At 7 p.m. Thursday at the University of Toledo’s Nitschke Auditorium, David J. Johns, an assistant to President Obama, will be the second speaker in the Toledo Community Coalition's ongoing public forums on combating racism in Toledo.
In his post, Mr. Johns is responsible for finding ways to broaden economic opportunity for young people of color. He is a former aide to Sens. Ted Kennedy and Tom Harkin and to the Congressional Black Caucus. He is there to act on what the President often articulates — education is the main and most effective way out of poverty in this nation. Especially, some of us are increasingly convinced, technical and what used to be called “vocational” education. Not liberal education but hands-on, highly specialized education.
We need more money for this type of schooling in the nation. And for that, we need a different sort of Congress. I expect Mr. Johns may talk about this during his Toledo visit. And more. I hope he has a list of specifics — both diagnostic and prescriptive. I know that there are not “answers” out there, but I hope there are some practical actions that most American can agree on for combating the aimlessness and violence of our urban youth; for addressing the breakdown of the American family; for doing something about the lack of jobs, good housing, and decent food in our cities.
We know that the problem of race is linked closely with poverty and class. We know that you can’t talk about race without talking about prisons or prisons without talking about race because there are twice as many young black men in prisons as young white men, and they stay longer.
But what do we do about it?
Those are the questions.
In addition to the mass-audience public lectures, co-sponsored by The Blade, the Community Coalition has been sponsoring small study groups on race, which last six weeks. I have participated in one of these. Blade Managing Editor Dave Murray, instrumental in The Blade's partnership with the coalition, participated as well.
In my study group, I heard a horrific tale of a young, black, female bank employee, some years ago, verbally harassed and demeaned by a boss. And how hard it was to right that wrong. And how the passion for right motivated that young woman.
I heard about Toledo’s race riots. And I heard my friend Pete say that if enough young men saw the film Twelve Years A Slave, there would be riots again.
I heard about how 70-some African-Americans banded together, with the help of an angel from one of Toledo’s oldest families, to buy the first minority-owned McDonald’s franchise in Toledo.
What I learned is that you have to know the whole story before you try to suggest a next step.
And I learned that real change can only happen if there are personal connections, if there is reconciliation, and if there are pragmatic, achievable ideas for reform.
I have heard some ideas that I think fit that bill: Like providing driver's education for central city kids. Or forming a study group similar to this one for white teachers in a predominantly black school — to focus on the disparity in disciplinary actions for black and white male teens.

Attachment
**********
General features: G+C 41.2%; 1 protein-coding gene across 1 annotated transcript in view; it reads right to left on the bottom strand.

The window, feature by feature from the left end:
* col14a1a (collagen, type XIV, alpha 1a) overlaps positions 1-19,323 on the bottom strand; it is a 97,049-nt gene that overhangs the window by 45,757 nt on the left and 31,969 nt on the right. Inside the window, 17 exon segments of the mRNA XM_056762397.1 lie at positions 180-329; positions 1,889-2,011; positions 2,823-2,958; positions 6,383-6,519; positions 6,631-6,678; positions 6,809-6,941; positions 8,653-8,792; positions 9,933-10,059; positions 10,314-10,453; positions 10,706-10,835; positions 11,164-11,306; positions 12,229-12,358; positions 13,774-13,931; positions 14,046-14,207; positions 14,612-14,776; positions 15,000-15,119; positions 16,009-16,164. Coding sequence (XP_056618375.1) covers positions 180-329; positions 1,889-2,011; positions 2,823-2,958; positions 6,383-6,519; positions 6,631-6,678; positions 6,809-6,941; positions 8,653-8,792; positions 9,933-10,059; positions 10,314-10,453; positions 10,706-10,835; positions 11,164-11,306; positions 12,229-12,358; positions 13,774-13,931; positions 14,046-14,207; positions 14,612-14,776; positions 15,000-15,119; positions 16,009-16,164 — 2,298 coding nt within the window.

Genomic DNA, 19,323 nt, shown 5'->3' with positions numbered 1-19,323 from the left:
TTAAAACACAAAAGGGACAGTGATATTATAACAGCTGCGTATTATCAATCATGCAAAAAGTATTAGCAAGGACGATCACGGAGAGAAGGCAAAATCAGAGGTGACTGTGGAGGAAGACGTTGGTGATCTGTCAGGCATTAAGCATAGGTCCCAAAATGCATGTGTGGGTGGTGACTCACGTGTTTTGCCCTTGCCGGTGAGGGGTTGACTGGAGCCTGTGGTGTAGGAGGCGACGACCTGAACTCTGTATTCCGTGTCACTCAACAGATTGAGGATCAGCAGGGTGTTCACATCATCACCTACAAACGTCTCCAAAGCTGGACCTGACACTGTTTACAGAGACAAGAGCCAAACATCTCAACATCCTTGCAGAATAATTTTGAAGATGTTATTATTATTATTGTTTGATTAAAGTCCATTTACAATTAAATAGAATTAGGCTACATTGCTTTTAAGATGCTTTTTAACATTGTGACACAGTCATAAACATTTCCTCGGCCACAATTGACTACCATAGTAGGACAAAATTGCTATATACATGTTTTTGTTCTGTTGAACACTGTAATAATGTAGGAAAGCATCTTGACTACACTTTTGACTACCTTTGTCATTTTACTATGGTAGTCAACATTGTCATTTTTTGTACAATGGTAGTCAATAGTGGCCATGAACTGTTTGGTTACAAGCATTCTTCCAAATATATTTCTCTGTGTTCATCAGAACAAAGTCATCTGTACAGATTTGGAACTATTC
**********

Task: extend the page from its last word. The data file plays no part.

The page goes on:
Other ideas are not yet into focus. But everyone seems to agree that organizing or employing young men of color in something other than gangs is paramount. They need work and they need father figures. Toledo Public Schools Superintendent Romules Durant is actually doing it with his "young men and women of excellence."
Most people also agree that mentor programs work, but how to structure the programs, probably through the schools, and where to get the volunteers are major challenges.
I do think it is vital that we get beyond confrontation and complaint and that consciousness raising leads to conscientious action.
Many years ago, circa 1969 or 1970, my parents were involved in a study-group program similar to what I joined with Mr. Murray. It was called an “interracial council,” and it was for the business community.
Both the white and the black participants were brave, I think, and some paid a price with their customers. But there were not enough of either group and nothing came of the whole thing. I have often wondered why. Was it just too early?
I think partly there was simply not enough opportunity for making personal friendships, outside the group's meetings — for getting to know each other.
It never became personal, so it never became practical.
I think the two things go hand in hand. When there is personal connection and a practical plan of action, healing and progress are possible.
These study groups are a chance for blacks and whites to get to know each other. And that builds trust and opens the way to working together.
I just watched a fine film about the greatest man of the 20th or 21st century -- Nelson Mandela: Long Walk to Freedom.
His story remains almost unbelievable. And yet, it happened.
How?: Reconciliation and pragmatism. Those were his two guideposts. That's how he rolled.
And always he paved the way with the personal touch: He knew the names and birthdays of his jailer’s children. He remembered the foods and flowers the guards liked. He knew the weaknesses of his allies and the strengths of his enemies. He got to know people and he got to know the whole story before he tried to suggest a next step. He took practical action but started small. That's how you change the world.
Keith C. Burris is a columnist for The Blade.
Contact him at: firstname.lastname@example.org or 419-724-6266.
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